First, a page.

•  Delivery has occurred:  Our product is physically delivered to our customers, generally with standard transfer terms such as FOB origin. We typically do not allow for restocking rights with any of our value- added resellers or distributors. Products shipped with acceptance criteria or return rights are not recognized as revenue until all criteria are achieved. If undelivered products or services exist that are essential to the functionality of the delivered product in an arrangement, delivery is not considered to have occurred.
 
  •  The fee is fixed or determinable:  Arrangements with payment terms extending beyond our standard terms, conditions, and practices are not considered to be fixed or determinable. Revenue from such arrangements is recognized as the fees become due and payable. We typically do not allow for price-protection rights with any of our value-added resellers or distributors.
 
  •  Collection is probable:  Probability of collection is assessed on a customer-by-customer basis. Customers are subjected to a credit review process that evaluates the customers’ financial position and ultimately their ability to pay. If it is determined at the outset of an arrangement that collection is not probable based upon our review process, revenue is recognized upon cash receipt.
 
Our multiple element arrangements include our systems and one or more of the following undelivered software-related elements: software entitlements and maintenance, premium hardware maintenance, and storage review services. Our software entitlements and maintenance entitle our customers to receive unspecified product upgrades and enhancements on a when-and-if-available basis, bug fixes, and patch releases. Premium hardware maintenance services include contracts for technical support and minimum response times. Revenues from software entitlements and maintenance, premium hardware maintenance services and storage review services are recognized ratably over the contractual term, generally from one to three years. We also offer extended service contracts (which extend our standard parts warranty and may include premium hardware maintenance) at the end of the warranty term; revenues from these contracts are recognized ratably over the contract term. We typically sell technical consulting services separately from any of our other revenue elements, either on a time and materials basis or for fixed price standard projects; we recognize revenue for these services as they are performed. Revenue from hardware installation services is recognized at the time of delivery and any remaining costs are accrued, as the remaining undelivered services are considered to be inconsequential and perfunctory. For arrangements with multiple elements, we recognize as revenue the difference between the total arrangement price and the greater of fair value or stated price for any undelivered elements (“the residual method”).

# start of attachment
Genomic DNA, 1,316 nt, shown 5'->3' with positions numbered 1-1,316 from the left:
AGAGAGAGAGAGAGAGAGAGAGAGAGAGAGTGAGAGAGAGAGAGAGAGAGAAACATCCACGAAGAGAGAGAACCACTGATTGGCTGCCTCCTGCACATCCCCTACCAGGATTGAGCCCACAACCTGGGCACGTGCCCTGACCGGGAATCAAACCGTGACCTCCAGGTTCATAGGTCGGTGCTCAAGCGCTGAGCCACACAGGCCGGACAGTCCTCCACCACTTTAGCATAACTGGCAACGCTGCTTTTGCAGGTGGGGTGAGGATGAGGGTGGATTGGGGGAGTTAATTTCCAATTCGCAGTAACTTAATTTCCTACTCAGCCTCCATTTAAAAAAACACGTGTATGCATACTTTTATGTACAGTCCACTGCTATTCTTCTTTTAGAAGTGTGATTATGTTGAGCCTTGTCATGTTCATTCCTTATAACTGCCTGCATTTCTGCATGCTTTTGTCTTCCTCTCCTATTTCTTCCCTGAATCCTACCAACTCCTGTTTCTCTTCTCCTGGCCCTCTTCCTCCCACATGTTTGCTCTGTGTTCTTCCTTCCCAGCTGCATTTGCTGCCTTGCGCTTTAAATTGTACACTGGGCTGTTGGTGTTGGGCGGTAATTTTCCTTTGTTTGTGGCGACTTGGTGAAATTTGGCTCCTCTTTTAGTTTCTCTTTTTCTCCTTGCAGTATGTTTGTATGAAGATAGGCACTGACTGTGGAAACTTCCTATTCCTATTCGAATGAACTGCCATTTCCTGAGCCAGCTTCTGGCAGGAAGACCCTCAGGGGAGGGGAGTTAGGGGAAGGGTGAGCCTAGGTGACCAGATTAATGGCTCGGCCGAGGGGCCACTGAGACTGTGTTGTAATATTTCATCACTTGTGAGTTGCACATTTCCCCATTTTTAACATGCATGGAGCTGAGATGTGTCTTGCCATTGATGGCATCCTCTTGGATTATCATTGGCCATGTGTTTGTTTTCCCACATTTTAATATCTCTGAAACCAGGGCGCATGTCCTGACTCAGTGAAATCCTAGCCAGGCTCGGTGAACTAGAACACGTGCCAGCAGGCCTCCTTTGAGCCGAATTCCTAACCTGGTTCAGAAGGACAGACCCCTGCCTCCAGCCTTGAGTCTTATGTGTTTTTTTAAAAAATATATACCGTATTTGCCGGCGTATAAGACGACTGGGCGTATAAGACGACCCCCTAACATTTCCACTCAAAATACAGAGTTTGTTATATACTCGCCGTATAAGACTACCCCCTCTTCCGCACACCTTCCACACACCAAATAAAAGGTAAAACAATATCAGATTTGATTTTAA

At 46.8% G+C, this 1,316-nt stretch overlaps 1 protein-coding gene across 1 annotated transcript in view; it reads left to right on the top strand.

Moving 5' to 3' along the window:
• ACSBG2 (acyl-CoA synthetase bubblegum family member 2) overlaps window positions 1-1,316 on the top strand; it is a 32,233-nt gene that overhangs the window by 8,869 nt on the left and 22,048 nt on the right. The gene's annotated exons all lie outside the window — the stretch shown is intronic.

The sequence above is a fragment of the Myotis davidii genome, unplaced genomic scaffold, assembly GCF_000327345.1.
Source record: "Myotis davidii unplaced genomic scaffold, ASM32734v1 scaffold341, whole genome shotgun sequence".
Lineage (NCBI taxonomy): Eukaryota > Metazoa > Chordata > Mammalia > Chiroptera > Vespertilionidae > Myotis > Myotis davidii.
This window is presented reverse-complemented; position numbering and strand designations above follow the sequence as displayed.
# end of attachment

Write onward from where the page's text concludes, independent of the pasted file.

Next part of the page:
For our undelivered software-related elements, we apply the provisions of SOP No. 97-2 and determine fair value of these undelivered elements based on vendor-specific objective evidence (“VSOE”), which for us consists of the prices charged when these services are sold separately either alone, in the case of software entitlements and maintenance, or as a bundled element which always includes software entitlements and maintenance and premium


73


Table of Contents

 
NETAPP, INC.
 
NOTES TO CONSOLIDATED FINANCIAL STATEMENTS — (Continued)
 
hardware maintenance, and may also include storage review services. To determine the fair value of these elements, we analyze both the selling prices when elements are sold separately as well as the concentrations of those prices. We believe those concentrations have been sufficient to enable us to establish VSOE of fair value for the undelivered elements. If VSOE cannot be obtained to establish fair value of the undelivered elements, paragraph 12 of SOP No. 97-2 would require that revenue from the entire arrangement be initially deferred and recognized ratably over the period these elements are delivered.
 
For purposes of presentation in the statement of operations, once fair value has been determined for our undelivered bundled elements, we allocate revenue first to software entitlements and maintenance, based on VSOE of its fair value with the remainder allocated to other service revenues.
 
We record reductions to revenue for estimated sales returns at the time of shipment. Sales returns are estimated based on historical sales returns, current trends, and our expectations regarding future experience. We monitor and analyze the accuracy of sales returns estimates by reviewing actual returns and adjust them for future expectations to determine the adequacy of our current and future reserve needs. If actual future returns and allowances differ from past experience, additional allowances may be required.